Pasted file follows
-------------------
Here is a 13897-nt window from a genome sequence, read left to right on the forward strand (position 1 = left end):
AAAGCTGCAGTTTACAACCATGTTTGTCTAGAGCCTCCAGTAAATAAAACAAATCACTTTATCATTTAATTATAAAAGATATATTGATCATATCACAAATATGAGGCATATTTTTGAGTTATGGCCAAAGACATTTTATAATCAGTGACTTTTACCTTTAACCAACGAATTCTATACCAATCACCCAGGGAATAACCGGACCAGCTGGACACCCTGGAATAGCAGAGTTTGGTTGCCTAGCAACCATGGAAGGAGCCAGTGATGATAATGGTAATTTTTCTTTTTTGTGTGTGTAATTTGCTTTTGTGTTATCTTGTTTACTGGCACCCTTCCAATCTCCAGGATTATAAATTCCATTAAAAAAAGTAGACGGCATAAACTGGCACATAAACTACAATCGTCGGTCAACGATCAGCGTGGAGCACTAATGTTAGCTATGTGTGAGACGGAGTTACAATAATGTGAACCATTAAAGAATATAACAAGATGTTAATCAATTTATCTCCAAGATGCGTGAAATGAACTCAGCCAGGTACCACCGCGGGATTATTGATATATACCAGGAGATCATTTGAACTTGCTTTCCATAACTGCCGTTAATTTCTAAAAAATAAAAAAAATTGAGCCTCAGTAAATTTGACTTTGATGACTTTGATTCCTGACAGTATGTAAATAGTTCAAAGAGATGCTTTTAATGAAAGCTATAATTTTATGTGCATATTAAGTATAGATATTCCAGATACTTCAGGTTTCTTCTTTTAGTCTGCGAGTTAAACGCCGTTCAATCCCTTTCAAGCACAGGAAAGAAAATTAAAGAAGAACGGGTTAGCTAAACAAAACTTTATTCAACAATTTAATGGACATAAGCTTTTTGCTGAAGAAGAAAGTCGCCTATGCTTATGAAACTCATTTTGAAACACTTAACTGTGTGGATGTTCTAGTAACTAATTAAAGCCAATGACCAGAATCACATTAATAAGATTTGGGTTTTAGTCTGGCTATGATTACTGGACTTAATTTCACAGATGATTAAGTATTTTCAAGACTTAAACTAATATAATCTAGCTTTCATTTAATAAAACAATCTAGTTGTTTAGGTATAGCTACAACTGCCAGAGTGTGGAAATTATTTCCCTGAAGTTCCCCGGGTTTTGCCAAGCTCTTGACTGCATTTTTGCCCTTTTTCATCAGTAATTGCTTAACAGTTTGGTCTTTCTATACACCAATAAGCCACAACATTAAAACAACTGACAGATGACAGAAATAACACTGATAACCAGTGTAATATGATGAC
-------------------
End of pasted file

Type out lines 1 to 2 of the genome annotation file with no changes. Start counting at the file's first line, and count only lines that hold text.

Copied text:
Here is a 13897-nt window from a genome sequence, read left to right on the forward strand (position 1 = left end):
AAAGCTGCAGTTTACAACCATGTTTGTCTAGAGCCTCCAGTAAATAAAACAAATCACTTTATCATTTAATTATAAAAGATATATTGATCATATCACAAATATGAGGCATATTTTTGAGTTATGGCCAAAGACATTTTATAATCAGTGACTTTTACCTTTAACCAACGAATTCTATACCAATCACCCAGGGAATAACCGGACCAGCTGGACACCCTGGAATAGCAGAGTTTGGTTGCCTAGCAACCATGGAAGGAGCCAGTGATGATAATGGTAATTTTTCTTTTTTGTGTGTGTAATTTGCTTTTGTGTTATCTTGTTTACTGGCACCCTTCCAATCTCCAGGATTATAAATTCCATTAAAAAAAGTAGACGGCATAAACTGGCACATAAACTACAATCGTCGGTCAACGATCAGCGTGGAGCACTAATGTTAGCTATGTGTGAGACGGAGTTACAATAATGTGAACCATTAAAGAATATAACAAGATGTTAATCAATTTATCTCCAAGATGCGTGAAATGAACTCAGCCAGGTACCACCGCGGGATTATTGATATATACCAGGAGATCATTTGAACTTGCTTTCCATAACTGCCGTTAATTTCTAAAAAATAAAAAAAATTGAGCCTCAGTAAATTTGACTTTGATGACTTTGATTCCTGACAGTATGTAAATAGTTCAAAGAGATGCTTTTAATGAAAGCTATAATTTTATGTGCATATTAAGTATAGATATTCCAGATACTTCAGGTTTCTTCTTTTAGTCTGCGAGTTAAACGCCGTTCAATCCCTTTCAAGCACAGGAAAGAAAATTAAAGAAGAACGGGTTAGCTAAACAAAACTTTATTCAACAATTTAATGGACATAAGCTTTTTGCTGAAGAAGAAAGTCGCCTATGCTTATGAAACTCATTTTGAAACACTTAACTGTGTGGATGTTCTAGTAACTAATTAAAGCCAATGACCAGAATCACATTAATAAGATTTGGGTTTTAGTCTGGCTATGATTACTGGACTTAATTTCACAGATGATTAAGTATTTTCAAGACTTAAACTAATATAATCTAGCTTTCATTTAATAAAACAATCTAGTTGTTTAGGTATAGCTACAACTGCCAGAGTGTGGAAATTATTTCCCTGAAGTTCCCCGGGTTTTGCCAAGCTCTTGACTGCATTTTTGCCCTTTTTCATCAGTAATTGCTTAACAGTTTGGTCTTTCTATACACCAATAAGCCACAACATTAAAACAACTGACAGATGACAGAAATAACACTGATAACCAGTGTAATATGATGAC